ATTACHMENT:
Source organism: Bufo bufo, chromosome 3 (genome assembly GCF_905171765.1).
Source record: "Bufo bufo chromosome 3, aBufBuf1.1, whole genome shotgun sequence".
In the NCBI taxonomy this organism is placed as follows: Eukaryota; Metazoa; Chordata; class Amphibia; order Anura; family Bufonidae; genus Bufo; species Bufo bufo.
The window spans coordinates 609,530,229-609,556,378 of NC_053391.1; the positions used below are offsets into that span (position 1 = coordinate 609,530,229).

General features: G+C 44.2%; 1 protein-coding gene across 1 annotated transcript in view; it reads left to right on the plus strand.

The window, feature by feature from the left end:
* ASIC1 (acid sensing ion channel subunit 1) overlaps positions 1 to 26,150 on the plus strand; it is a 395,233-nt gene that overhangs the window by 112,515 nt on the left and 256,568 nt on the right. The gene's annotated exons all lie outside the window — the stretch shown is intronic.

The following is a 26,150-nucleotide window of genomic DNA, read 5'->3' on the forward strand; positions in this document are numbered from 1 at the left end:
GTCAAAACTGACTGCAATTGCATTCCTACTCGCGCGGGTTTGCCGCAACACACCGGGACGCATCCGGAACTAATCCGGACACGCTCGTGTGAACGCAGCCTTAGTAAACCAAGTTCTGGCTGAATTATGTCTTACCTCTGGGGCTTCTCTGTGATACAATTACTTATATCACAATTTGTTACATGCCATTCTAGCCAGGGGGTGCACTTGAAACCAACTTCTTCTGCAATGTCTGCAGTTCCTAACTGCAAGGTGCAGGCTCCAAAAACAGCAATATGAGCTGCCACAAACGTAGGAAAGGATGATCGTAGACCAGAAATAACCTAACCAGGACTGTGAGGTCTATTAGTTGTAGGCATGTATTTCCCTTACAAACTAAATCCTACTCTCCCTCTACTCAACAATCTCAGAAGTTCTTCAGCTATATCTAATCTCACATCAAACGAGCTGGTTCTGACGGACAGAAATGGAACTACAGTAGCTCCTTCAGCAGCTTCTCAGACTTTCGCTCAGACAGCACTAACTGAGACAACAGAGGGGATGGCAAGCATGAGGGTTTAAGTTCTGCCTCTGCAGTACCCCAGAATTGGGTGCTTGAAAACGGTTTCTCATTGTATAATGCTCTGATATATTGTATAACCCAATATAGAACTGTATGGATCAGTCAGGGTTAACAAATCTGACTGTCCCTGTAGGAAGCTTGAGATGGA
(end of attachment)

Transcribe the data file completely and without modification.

Source organism: Bufo bufo, chromosome 3 (genome assembly GCF_905171765.1).
Source record: "Bufo bufo chromosome 3, aBufBuf1.1, whole genome shotgun sequence".
In the NCBI taxonomy this organism is placed as follows: Eukaryota; Metazoa; Chordata; class Amphibia; order Anura; family Bufonidae; genus Bufo; species Bufo bufo.
The window spans coordinates 609,530,229-609,556,378 of NC_053391.1; the positions used below are offsets into that span (position 1 = coordinate 609,530,229).

General features: G+C 44.2%; 1 protein-coding gene across 1 annotated transcript in view; it reads left to right on the plus strand.

The window, feature by feature from the left end:
* ASIC1 (acid sensing ion channel subunit 1) overlaps positions 1 to 26,150 on the plus strand; it is a 395,233-nt gene that overhangs the window by 112,515 nt on the left and 256,568 nt on the right. The gene's annotated exons all lie outside the window — the stretch shown is intronic.

The following is a 26,150-nucleotide window of genomic DNA, read 5'->3' on the forward strand; positions in this document are numbered from 1 at the left end:
GTCAAAACTGACTGCAATTGCATTCCTACTCGCGCGGGTTTGCCGCAACACACCGGGACGCATCCGGAACTAATCCGGACACGCTCGTGTGAACGCAGCCTTAGTAAACCAAGTTCTGGCTGAATTATGTCTTACCTCTGGGGCTTCTCTGTGATACAATTACTTATATCACAATTTGTTACATGCCATTCTAGCCAGGGGGTGCACTTGAAACCAACTTCTTCTGCAATGTCTGCAGTTCCTAACTGCAAGGTGCAGGCTCCAAAAACAGCAATATGAGCTGCCACAAACGTAGGAAAGGATGATCGTAGACCAGAAATAACCTAACCAGGACTGTGAGGTCTATTAGTTGTAGGCATGTATTTCCCTTACAAACTAAATCCTACTCTCCCTCTACTCAACAATCTCAGAAGTTCTTCAGCTATATCTAATCTCACATCAAACGAGCTGGTTCTGACGGACAGAAATGGAACTACAGTAGCTCCTTCAGCAGCTTCTCAGACTTTCGCTCAGACAGCACTAACTGAGACAACAGAGGGGATGGCAAGCATGAGGGTTTAAGTTCTGCCTCTGCAGTACCCCAGAATTGGGTGCTTGAAAACGGTTTCTCATTGTATAATGCTCTGATATATTGTATAACCCAATATAGAACTGTATGGATCAGTCAGGGTTAACAAATCTGACTGTCCCTGTAGGAAGCTTGAGATGGA